Penn State Hoops’ Seth Lundy Puts Together Another Solid Performance Against Ohio State
Last year, Penn State men’s basketball had a tough go of things to say the least. A 14-18 record that included an infamous 0-10 start in conference wasn’t something to be proud of, but there were some bright spots. The freshman trio of Rasir Bolton, Myles Dread, and Myreon Jones gave Penn State some hope for the future. While Bolton has since transferred to Iowa State, the growth of Dread and Jones into legitimate scoring options has added crucial depth and dimension to the Nittany Lions’ offense.
Pat Chambers hopes to see similar development from the freshman duo of Patrick Kelly and Seth Lundy, especially with stars Lamar Stevens and Mike Watkins both in their senior year. With Kelly riding the pine for the entire season so far, it’s been Lundy who’s been getting much of the attention — and deservedly so.
The Roman Catholic High School product has seen decent minutes since the start of the season, and his playing time has only increased as the season has gone on. He’s coming off two straight starts as well in his team’s loss to Minnesota on the road and its crucial home victory against No. 21 Ohio State.
Lamar Stevens, who played with Lundy at Roman Catholic High School, knows the freshman as well as anybody. When it was made clear that Lundy would get the start once again against the Buckeyes, Stevens knew he had it in him.
“Honestly, I knew I didn’t have to [give him advice]. He’s a confident, confident person and at practice you could tell he was confident, just as a person he is, and I’ve always know that. Whether he played or didn’t play, he was going to be ready,” Stevens said.
Lundy was a big piece of Penn State’s win over Ohio State. In 27 minutes, he scored 12 points while going 3-6 from three. He also grabbed five rebound and nabbed two blocks. This was a similar stat line to his first career start against the Golden Gophers, where he scored a career-high 15 points with the same amount of rebounds and three pointers made/missed.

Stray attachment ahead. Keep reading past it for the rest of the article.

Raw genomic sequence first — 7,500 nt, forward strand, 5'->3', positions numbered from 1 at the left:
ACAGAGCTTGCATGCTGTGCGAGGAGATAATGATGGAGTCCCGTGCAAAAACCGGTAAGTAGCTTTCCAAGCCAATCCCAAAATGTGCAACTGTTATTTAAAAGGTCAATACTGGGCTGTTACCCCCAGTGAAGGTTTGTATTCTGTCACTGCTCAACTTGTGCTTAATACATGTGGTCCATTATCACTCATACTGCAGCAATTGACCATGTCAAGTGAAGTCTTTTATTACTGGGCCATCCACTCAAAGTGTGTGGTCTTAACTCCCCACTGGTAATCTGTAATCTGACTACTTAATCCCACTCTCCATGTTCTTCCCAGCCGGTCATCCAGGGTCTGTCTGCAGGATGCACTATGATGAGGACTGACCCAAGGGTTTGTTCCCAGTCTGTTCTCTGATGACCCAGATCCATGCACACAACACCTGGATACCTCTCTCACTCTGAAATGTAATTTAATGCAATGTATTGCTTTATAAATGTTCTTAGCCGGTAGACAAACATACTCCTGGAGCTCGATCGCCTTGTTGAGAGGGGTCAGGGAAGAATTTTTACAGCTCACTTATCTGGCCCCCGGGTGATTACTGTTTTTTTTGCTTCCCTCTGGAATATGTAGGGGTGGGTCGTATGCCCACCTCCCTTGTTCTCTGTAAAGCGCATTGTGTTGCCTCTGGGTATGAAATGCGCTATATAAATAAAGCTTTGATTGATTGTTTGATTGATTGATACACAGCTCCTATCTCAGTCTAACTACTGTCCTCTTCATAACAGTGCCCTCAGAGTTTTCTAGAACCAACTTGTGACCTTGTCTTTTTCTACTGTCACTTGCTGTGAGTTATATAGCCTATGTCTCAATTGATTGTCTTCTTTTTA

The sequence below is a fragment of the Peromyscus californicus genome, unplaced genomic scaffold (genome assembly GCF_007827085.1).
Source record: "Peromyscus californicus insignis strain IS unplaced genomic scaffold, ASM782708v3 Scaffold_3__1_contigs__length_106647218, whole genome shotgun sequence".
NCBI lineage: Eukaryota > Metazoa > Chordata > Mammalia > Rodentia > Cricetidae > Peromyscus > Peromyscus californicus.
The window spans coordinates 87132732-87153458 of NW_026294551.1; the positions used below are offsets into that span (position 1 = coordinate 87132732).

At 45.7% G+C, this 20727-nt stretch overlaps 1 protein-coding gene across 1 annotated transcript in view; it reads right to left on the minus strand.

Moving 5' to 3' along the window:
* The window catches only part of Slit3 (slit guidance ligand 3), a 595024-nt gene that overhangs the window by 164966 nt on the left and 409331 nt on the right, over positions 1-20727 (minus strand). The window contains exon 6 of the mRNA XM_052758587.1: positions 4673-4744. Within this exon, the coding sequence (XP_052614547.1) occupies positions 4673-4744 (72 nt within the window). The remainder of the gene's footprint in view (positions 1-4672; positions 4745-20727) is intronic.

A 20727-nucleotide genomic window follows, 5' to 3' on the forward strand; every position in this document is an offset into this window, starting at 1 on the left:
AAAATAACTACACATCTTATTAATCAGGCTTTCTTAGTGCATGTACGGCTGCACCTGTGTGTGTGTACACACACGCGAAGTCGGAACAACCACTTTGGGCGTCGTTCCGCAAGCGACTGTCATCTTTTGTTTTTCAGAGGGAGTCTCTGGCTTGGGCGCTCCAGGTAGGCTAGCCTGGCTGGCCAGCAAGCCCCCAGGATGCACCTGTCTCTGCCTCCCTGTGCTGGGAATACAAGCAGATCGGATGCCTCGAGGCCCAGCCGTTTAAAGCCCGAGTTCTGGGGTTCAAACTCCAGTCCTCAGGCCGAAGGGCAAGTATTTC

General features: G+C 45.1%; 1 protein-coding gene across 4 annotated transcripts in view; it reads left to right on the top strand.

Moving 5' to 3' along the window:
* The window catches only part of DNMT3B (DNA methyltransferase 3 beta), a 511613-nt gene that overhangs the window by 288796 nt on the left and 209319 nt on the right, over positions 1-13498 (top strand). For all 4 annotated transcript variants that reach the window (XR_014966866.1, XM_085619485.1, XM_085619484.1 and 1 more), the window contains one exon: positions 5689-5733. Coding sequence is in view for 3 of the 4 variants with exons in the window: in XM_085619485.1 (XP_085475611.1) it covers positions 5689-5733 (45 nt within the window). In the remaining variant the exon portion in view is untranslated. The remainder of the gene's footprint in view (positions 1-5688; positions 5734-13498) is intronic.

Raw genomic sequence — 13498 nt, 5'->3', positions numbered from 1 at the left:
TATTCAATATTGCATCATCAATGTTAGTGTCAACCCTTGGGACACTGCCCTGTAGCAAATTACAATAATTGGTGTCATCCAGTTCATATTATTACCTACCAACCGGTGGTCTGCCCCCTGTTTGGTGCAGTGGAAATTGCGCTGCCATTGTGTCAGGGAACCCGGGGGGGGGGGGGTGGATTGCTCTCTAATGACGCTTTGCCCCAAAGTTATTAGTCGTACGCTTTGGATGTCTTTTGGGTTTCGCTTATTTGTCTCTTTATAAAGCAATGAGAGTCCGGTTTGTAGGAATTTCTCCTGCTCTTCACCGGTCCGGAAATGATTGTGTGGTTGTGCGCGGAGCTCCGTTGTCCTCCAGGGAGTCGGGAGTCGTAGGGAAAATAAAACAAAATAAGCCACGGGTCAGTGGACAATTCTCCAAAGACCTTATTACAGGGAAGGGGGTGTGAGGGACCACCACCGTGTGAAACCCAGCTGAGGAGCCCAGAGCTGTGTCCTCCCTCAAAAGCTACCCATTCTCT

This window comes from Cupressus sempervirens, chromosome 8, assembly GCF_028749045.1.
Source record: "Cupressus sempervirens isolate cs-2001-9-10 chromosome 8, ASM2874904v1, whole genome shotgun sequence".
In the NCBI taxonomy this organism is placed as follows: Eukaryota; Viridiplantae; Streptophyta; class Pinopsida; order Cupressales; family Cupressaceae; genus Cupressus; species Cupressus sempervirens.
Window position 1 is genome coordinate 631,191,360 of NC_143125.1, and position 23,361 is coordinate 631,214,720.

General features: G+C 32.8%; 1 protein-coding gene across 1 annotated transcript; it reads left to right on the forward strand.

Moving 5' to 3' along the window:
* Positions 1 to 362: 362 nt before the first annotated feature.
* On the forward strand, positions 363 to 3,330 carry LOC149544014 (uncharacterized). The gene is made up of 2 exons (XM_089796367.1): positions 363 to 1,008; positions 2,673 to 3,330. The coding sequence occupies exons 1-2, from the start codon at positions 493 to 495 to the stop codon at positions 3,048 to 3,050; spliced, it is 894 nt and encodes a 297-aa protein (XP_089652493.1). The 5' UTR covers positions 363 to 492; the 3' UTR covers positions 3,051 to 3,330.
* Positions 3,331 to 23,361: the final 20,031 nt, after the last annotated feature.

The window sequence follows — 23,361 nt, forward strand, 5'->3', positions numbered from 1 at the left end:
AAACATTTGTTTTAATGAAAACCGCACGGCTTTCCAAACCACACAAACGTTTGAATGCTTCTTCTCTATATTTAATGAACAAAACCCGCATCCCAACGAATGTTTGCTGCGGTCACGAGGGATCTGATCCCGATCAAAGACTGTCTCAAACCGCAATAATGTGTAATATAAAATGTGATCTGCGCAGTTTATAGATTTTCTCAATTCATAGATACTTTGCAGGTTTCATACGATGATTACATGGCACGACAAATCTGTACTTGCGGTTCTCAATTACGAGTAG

His box score against Ohio State is emblematic of what Lundy’s play has been all season. The freshman shoots the three ball with confidence, going an impressive 15-35 (42.9%) on the year. His smooth shooting stroke and solid mechanics give even more hope to his development.
Lundy’s skill as a rebounder and sharp defensive instincts have been noticeable as well, ever since the freshman’s first breakout game early in the season against Wagner. In just the second game of the year, he exploded off the bench for 12 points, seven rebounds, and a block, a stat line emblematic of his overall game.
This varied skill-set that Lundy brings to the table is something Stevens has noticed throughout the season.
“[Lundy]’s a guy that can guard multiple positions, he just plays so hard,” Stevens said. “Being a freshman, he’s already got a Big Ten ready body, so he’s able to come into the game and impact it with his rebounding, and he can shoot,” said Stevens.
Despite his great play and increased minutes, Chambers is still focused on his development as a player and where Lundy can grow his game — especially his shot selection and increasing his basketball IQ.
“I’d like to see him post up a little bit more. He shot a fadeaway [at one point], and I talked to him about it,” Chambers said. “I said, ‘You know we’re in the bonus. You know a fadeaway at this juncture of the game is not the best shot, you know, go to your left shoulder, little hook or drive the ball and try to get fouled or drive it and kick out for three. We can play through you if you make good decisions.'”
Lundy has also provided crucial minutes in place of Stevens, who’s been finding himself in foul trouble. The senior has been called for four fouls in three out of his last five games. But whenever he’s been called upon, the freshman has been ready to serve however and whenever he can. It’s a confidence that Stevens has noticed.
“He’s a super confident kid and he’s stepped up in big situations,” Stevens said. “Coach has put him in tough spots starting from the first game in Minnesota. He’s a special kid and I haven’t met many freshmen who are as confident and as ready as him when his number’s called.”
Chambers is still focused on Lundy’s development and won’t lock him into a starting role despite excelling in that position. Rather, he’ll be played however his coach needs him.
“If he can continue to play well, and play with confidence, which we will give him, but he’s got to defend, he’s going to rebound, he’s got to stop fouling, but his role is going to be what it is,” Chambers said.
With a spot in the NCAA Tournament still a possibility for the Nittany Lions, Lundy’s continued growth and performance will be crucial for the team moving forward. Despite staying focused on Lundy’s growth and potential over his stellar play recently, Chambers appears to share in the hype that is slowly building around yet another promising Roman Catholic alum in the BJC.
“As long as he continues to have a growth mindset and keeps learning, he’s only going to get better,” Chambers said.
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